Magazines, with few exceptions, are an amalgam of pictures and words. At D Home, we spend a substantial portion of our operating budget on photography, stylists, and floral design, because we believe images can communicate in ways words often cannot. But we are also word snobs who stay up into the wee hours in search of the perfect sentence, fending off semicolons and words like “fabulous.” Thus when great writing and phenomenal photography come together as they do in the story about dome houses by wordsmith Glenn Arbery we have a Pygmalion moment: “We’ve got it, we’ve finally got it!”
Arbery’s story on dome houses is one I have pursued for more than a year. Editors are weird like that. We want stories the way some people want thousand dollar purses or peppy convertibles. Like so many people, I have for years passed the caterpillar warehouse (I know it’s a warehouse, thanks to Arbery’s work) on Interstate Highway 35 on my way back from Austin and wondered what on earth it was about. You can imagine the staff’s response when Design Director Todd Johnson showed us Misty Keasler’s photo essay; basically, it was a chorus of every word in the thesaurus under “unbelievable.” Our curiosity went into overdrive. Who are these people? Why, really, do they live this way? What do their houses mean to them, and what should they mean to us? Editor Rebecca Sherman asked Arbery to take a tour of the dome houses and to write about what he saw. Of course, the world according to Arbery is a communion of mythology, history, and literature. I won’t spoil your reading experience by telling you more. (Read the words, look at the pictures.)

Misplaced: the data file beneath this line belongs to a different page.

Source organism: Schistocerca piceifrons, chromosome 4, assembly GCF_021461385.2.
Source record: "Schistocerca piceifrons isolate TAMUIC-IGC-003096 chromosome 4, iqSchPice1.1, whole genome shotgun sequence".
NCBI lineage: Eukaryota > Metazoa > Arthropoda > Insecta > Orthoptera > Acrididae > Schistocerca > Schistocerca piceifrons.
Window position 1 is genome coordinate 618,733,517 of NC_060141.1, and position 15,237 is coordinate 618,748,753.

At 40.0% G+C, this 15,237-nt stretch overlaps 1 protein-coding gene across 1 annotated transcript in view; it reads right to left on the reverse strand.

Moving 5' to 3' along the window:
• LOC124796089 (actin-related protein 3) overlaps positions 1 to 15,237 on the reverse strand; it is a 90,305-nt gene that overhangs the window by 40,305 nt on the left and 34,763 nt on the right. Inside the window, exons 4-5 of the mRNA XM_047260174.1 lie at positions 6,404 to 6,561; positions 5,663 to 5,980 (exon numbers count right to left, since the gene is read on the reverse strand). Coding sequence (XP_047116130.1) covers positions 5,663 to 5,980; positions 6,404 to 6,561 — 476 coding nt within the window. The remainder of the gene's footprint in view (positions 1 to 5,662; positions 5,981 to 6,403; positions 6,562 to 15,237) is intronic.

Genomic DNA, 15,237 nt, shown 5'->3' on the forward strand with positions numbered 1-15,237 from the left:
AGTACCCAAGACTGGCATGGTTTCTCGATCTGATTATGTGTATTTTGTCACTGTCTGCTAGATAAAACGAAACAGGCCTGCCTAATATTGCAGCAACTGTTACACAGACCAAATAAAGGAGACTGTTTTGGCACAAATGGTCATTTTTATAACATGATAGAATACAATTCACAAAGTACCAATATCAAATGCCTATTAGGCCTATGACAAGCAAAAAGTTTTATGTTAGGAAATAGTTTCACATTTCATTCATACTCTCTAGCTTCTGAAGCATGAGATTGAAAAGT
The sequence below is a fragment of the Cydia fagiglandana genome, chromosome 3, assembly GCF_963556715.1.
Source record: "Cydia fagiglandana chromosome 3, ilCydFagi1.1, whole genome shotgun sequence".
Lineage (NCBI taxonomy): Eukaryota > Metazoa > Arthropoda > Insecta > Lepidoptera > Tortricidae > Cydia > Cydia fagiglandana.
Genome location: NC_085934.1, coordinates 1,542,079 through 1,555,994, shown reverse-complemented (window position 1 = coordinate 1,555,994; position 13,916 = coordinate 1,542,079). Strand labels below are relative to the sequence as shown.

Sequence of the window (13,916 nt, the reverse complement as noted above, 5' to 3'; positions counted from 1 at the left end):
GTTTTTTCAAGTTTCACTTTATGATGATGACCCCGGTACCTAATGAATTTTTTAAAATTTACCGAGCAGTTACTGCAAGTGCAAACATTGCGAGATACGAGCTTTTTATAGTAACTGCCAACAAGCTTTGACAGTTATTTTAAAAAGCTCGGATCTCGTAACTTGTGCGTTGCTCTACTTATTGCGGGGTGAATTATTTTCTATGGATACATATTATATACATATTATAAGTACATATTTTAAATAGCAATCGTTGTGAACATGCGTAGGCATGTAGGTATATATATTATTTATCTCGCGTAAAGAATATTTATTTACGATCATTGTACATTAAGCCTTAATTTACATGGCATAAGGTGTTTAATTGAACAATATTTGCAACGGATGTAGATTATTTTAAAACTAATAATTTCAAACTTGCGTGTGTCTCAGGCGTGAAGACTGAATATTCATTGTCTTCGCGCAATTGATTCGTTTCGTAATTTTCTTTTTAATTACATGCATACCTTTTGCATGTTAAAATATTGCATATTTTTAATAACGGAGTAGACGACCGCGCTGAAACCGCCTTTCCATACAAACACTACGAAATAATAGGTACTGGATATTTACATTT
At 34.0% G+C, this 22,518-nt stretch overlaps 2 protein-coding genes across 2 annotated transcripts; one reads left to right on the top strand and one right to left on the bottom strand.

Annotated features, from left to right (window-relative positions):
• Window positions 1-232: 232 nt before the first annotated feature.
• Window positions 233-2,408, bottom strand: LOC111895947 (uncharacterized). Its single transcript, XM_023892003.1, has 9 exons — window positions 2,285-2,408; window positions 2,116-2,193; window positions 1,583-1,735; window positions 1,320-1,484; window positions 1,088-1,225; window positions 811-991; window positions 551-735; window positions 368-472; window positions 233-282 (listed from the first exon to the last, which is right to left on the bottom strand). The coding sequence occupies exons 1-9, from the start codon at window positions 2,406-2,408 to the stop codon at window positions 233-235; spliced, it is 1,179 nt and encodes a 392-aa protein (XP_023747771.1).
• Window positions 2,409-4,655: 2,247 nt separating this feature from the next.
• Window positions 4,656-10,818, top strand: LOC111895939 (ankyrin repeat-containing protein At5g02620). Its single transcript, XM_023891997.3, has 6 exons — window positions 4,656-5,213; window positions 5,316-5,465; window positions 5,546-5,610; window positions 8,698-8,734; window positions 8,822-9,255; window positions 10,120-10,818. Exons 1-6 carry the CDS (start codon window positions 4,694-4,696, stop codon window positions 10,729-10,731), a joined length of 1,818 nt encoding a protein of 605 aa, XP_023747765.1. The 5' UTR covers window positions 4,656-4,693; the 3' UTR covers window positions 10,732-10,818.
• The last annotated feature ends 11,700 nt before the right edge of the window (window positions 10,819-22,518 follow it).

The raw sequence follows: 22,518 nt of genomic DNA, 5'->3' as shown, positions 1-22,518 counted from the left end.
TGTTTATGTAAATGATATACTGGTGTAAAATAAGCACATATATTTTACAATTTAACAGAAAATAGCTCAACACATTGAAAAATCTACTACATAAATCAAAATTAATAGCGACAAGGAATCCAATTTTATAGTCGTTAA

You will also find in this issue a kitchen and bath extravaganza, a special issue on the most beloved rooms in the house. I have a piece of advice for young people. Start with your kitchens and bathrooms. Most of us decorate our living rooms and dining rooms first (our public rooms, aka showoff rooms, which, be honest, we rarely use). Then we do our kitchens, baths, and the children’s rooms. And, if we are still married, the master bedroom. I know now: Do the kitchen first. I reached mid-life and nearly raised four children before I treated myself to a great kitchen , and I love it. Oh, but if only I had done it first!
I also would like to point out that with this issue, D Home officially increases its frequency from six to seven issues a year, in addition to our annual D Design Book for members of the trade and their clients. This is a big step for us, made possible only because we have alongside us the greatest advertisers in the city—and you, our reader, whom we serve. Enjoy this issue, and let me hear from you.
Editor and Publisher